NEW YORK (GenomeWeb) – Life sciences mass spec turned in a strong second quarter, even as the larger fortunes of individual vendors varied.
The quarter was also an active one for the space, with notable regulatory clearances and a number of new product launches at the American Society for Mass Spectrometry annual conference in June.
At Bruker, which this week posted flat Q2 results and lowered its revenue growth guidance to between 1 percent and 2 percent from a previous guidance of 3 percent to 4 percent, life sciences mass spec was a relative bright spot for the company, growing at low single digits in the quarter according to Bruker President and CEO Frank Laukien.
The company's MALDI Biotyper platform generated double-digit revenue growth in the quarter. The platform also received regulatory approval from both the Chinese FDA and the Brazilian government, Laukien noted on a conference call following release of the company's Q2 results, adding that Bruker "saw immediate order growth towards the end of the second quarter in China."
Waters, meanwhile, posted a 7 percent rise in Q2 revenues, driven significantly by "strong shipment volume to pharmaceutical end markets," said company Chairman, President, and CEO Douglas Berthiaume. The company's high-end UPLC-MS business – which includes much of the instrumentation used in life sciences research like proteomics – was up double digits in the US, he added.
Danaher's AB Sciex division likewise showed solid performance, growing at a high single-digit rate in the quarter.
Thermo Fisher Scientific didn't break out Q2 results for its mass spec business, but CFO Pete Wilver said on that company's earnings call that life sciences mass spec showed "very strong growth" in the quarter.
AB Sciex, Thermo Fisher, and Waters noted strong growth in the US academic and applied markets, a shift from the first quarter in which several vendors noted difficulties due to spending delays at US academic, government, and pharma customers. Waters' Berthiaume noted that the company anticipates growth in government-funded instrument sales in the second half of 2014 in the US.
Waters Vice President and CFO Gene Cassis noted that the company was beginning to see, in particular, an uptick in US academic demand for its high-end Synapt and QTOF instruments.
The company is also seeing "very strong interest out of academic medical centers for very large programs that anticipate investments in mass spectrometry," Berthiaume said.
China continued to be a challenge for most vendors. However, some noted that while revenue growth had been slow in the quarter, Chinese bookings had increased, offering optimism for better growth in the second half of the year.
"China bookings performance in the quarter was much stronger than revenue and was up in the high teens," Thermo Fisher's Wilver said, noting that as a result the company was "confident that revenue growth in China will be much stronger in the second half, resulting in high single-digit growth for the full-year."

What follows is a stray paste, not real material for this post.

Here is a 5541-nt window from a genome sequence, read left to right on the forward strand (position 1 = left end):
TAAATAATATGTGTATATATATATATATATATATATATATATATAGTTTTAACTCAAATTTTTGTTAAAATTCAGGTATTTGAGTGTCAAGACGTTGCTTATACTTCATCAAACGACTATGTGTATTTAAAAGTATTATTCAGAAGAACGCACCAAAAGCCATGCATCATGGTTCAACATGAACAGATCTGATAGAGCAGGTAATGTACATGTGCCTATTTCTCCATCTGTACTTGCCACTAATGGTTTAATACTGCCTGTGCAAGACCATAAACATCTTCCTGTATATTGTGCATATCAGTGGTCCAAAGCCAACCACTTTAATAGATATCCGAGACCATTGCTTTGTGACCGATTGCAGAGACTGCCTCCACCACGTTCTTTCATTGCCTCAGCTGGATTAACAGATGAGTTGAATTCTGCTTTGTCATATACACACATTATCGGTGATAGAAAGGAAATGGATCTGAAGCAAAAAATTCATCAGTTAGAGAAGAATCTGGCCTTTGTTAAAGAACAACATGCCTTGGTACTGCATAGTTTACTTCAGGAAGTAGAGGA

Waters saw its China revenues decline by double digits in the quarter. However, Berthiaume said, "during the closing weeks of the quarter we began to see improving governmental orders, and by the close of the quarter we finished with a moderate increase in orders and a nice sequential pick-up in orders in comparison to the first quarter results."
The vendors also cited a number of new mass spec releases as future growth drivers. Instruments launched at ASMS in June include AB Sciex's TripleTOF 6600, Waters' Xevo G2-XS, Bruker's impact II QTOF, Agilent's 6495 triple quadrupole, and Thermo Fisher Scientific's Q Exactive HF.
The space has seen several launches in the weeks following the close of Q2, as well. Last week at the American Association for Clinical Chemistry annual meeting in Chicago AB Sciex and Thermo Fisher Scientific released new US Food and Drug Administration-listed Class I instruments, with AB Sciex announcing the impending launch of its 4500MD Triple Quad and 4500MD QTRAP mass spec systems and Thermo Fisher announcing a clinical LC-MS system consisting of its Prelude MD HPLC, Endura MD triple quadrupole, and ClinQuan MD software.
On Thermo Fisher's earnings call, Casper also noted the July release of the company's new Vanquish UHPLC system, with which the company is targeting the high-end research market.
"It's going after a large market where we have a presence, but we're not the industry leader, and we're targeted at gaining some market share there," he said. The instrument aims to compete with high-end LC systems like Agilent's 1200 Infinity series and Waters' Acquity line.
Waters and Danaher also announced on their calls recent acquisitions that could impact portions of the life sciences mass spec space – the microbial identification area, in particular.
Waters announced its $23 million acquisition of MediMass' rapid evaporative ionization mass spectrometry (REIMS) technology, which the company plans to explore as a potential approach for mass spec-based clinical microbiology after having failed roughly a decade ago to popularize MALDI MS-based microbial identification.
And Danaher announced its acquisition of Siemens' clinical microbiology division, which gives it assets that could prove useful were it to decide in the future to pursue mass spec-based microbiology within its AB Sciex business.